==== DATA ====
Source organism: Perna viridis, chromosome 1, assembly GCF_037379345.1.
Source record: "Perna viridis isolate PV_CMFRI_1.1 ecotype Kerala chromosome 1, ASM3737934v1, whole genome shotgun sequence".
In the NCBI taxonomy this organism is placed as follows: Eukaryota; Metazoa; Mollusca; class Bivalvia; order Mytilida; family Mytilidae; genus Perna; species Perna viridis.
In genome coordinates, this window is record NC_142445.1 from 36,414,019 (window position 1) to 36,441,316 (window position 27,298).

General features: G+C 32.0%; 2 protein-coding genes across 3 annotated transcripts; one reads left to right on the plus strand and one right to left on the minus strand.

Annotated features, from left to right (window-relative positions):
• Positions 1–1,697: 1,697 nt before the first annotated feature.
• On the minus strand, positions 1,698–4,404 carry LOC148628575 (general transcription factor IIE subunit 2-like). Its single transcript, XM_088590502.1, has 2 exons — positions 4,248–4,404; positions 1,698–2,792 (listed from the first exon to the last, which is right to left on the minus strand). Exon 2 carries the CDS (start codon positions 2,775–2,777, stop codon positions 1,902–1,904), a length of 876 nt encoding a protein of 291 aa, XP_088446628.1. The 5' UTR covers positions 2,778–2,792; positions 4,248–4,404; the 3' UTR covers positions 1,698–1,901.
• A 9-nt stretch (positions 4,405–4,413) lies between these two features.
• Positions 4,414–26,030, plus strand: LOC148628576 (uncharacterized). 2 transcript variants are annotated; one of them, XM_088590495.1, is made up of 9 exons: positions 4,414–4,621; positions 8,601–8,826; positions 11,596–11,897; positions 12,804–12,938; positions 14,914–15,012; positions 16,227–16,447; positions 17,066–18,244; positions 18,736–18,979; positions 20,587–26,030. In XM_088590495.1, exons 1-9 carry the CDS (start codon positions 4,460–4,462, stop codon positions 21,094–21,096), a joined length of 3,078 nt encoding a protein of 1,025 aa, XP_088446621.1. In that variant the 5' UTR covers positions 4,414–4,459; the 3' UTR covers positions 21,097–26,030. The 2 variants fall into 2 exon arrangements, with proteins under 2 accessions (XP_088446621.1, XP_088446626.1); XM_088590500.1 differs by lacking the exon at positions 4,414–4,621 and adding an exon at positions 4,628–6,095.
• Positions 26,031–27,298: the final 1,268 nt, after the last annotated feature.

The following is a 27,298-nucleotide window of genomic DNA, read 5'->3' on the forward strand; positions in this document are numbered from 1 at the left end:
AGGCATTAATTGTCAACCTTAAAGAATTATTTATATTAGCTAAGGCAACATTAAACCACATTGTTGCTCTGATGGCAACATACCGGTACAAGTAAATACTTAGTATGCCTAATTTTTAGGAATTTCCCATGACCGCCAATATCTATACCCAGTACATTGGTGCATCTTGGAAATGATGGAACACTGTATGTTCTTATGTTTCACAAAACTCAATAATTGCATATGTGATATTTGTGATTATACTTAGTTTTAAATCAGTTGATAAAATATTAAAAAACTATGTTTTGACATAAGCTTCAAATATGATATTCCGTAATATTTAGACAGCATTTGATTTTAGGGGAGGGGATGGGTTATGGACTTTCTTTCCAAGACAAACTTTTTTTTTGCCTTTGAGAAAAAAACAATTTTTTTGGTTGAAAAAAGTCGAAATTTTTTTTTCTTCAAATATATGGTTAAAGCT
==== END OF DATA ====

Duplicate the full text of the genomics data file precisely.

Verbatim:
Source organism: Perna viridis, chromosome 1, assembly GCF_037379345.1.
Source record: "Perna viridis isolate PV_CMFRI_1.1 ecotype Kerala chromosome 1, ASM3737934v1, whole genome shotgun sequence".
In the NCBI taxonomy this organism is placed as follows: Eukaryota; Metazoa; Mollusca; class Bivalvia; order Mytilida; family Mytilidae; genus Perna; species Perna viridis.
In genome coordinates, this window is record NC_142445.1 from 36,414,019 (window position 1) to 36,441,316 (window position 27,298).

General features: G+C 32.0%; 2 protein-coding genes across 3 annotated transcripts; one reads left to right on the plus strand and one right to left on the minus strand.

Annotated features, from left to right (window-relative positions):
• Positions 1–1,697: 1,697 nt before the first annotated feature.
• On the minus strand, positions 1,698–4,404 carry LOC148628575 (general transcription factor IIE subunit 2-like). Its single transcript, XM_088590502.1, has 2 exons — positions 4,248–4,404; positions 1,698–2,792 (listed from the first exon to the last, which is right to left on the minus strand). Exon 2 carries the CDS (start codon positions 2,775–2,777, stop codon positions 1,902–1,904), a length of 876 nt encoding a protein of 291 aa, XP_088446628.1. The 5' UTR covers positions 2,778–2,792; positions 4,248–4,404; the 3' UTR covers positions 1,698–1,901.
• A 9-nt stretch (positions 4,405–4,413) lies between these two features.
• Positions 4,414–26,030, plus strand: LOC148628576 (uncharacterized). 2 transcript variants are annotated; one of them, XM_088590495.1, is made up of 9 exons: positions 4,414–4,621; positions 8,601–8,826; positions 11,596–11,897; positions 12,804–12,938; positions 14,914–15,012; positions 16,227–16,447; positions 17,066–18,244; positions 18,736–18,979; positions 20,587–26,030. In XM_088590495.1, exons 1-9 carry the CDS (start codon positions 4,460–4,462, stop codon positions 21,094–21,096), a joined length of 3,078 nt encoding a protein of 1,025 aa, XP_088446621.1. In that variant the 5' UTR covers positions 4,414–4,459; the 3' UTR covers positions 21,097–26,030. The 2 variants fall into 2 exon arrangements, with proteins under 2 accessions (XP_088446621.1, XP_088446626.1); XM_088590500.1 differs by lacking the exon at positions 4,414–4,621 and adding an exon at positions 4,628–6,095.
• Positions 26,031–27,298: the final 1,268 nt, after the last annotated feature.

The following is a 27,298-nucleotide window of genomic DNA, read 5'->3' on the forward strand; positions in this document are numbered from 1 at the left end:
AGGCATTAATTGTCAACCTTAAAGAATTATTTATATTAGCTAAGGCAACATTAAACCACATTGTTGCTCTGATGGCAACATACCGGTACAAGTAAATACTTAGTATGCCTAATTTTTAGGAATTTCCCATGACCGCCAATATCTATACCCAGTACATTGGTGCATCTTGGAAATGATGGAACACTGTATGTTCTTATGTTTCACAAAACTCAATAATTGCATATGTGATATTTGTGATTATACTTAGTTTTAAATCAGTTGATAAAATATTAAAAAACTATGTTTTGACATAAGCTTCAAATATGATATTCCGTAATATTTAGACAGCATTTGATTTTAGGGGAGGGGATGGGTTATGGACTTTCTTTCCAAGACAAACTTTTTTTTTGCCTTTGAGAAAAAAACAATTTTTTTGGTTGAAAAAAGTCGAAATTTTTTTTTCTTCAAATATATGGTTAAAGCT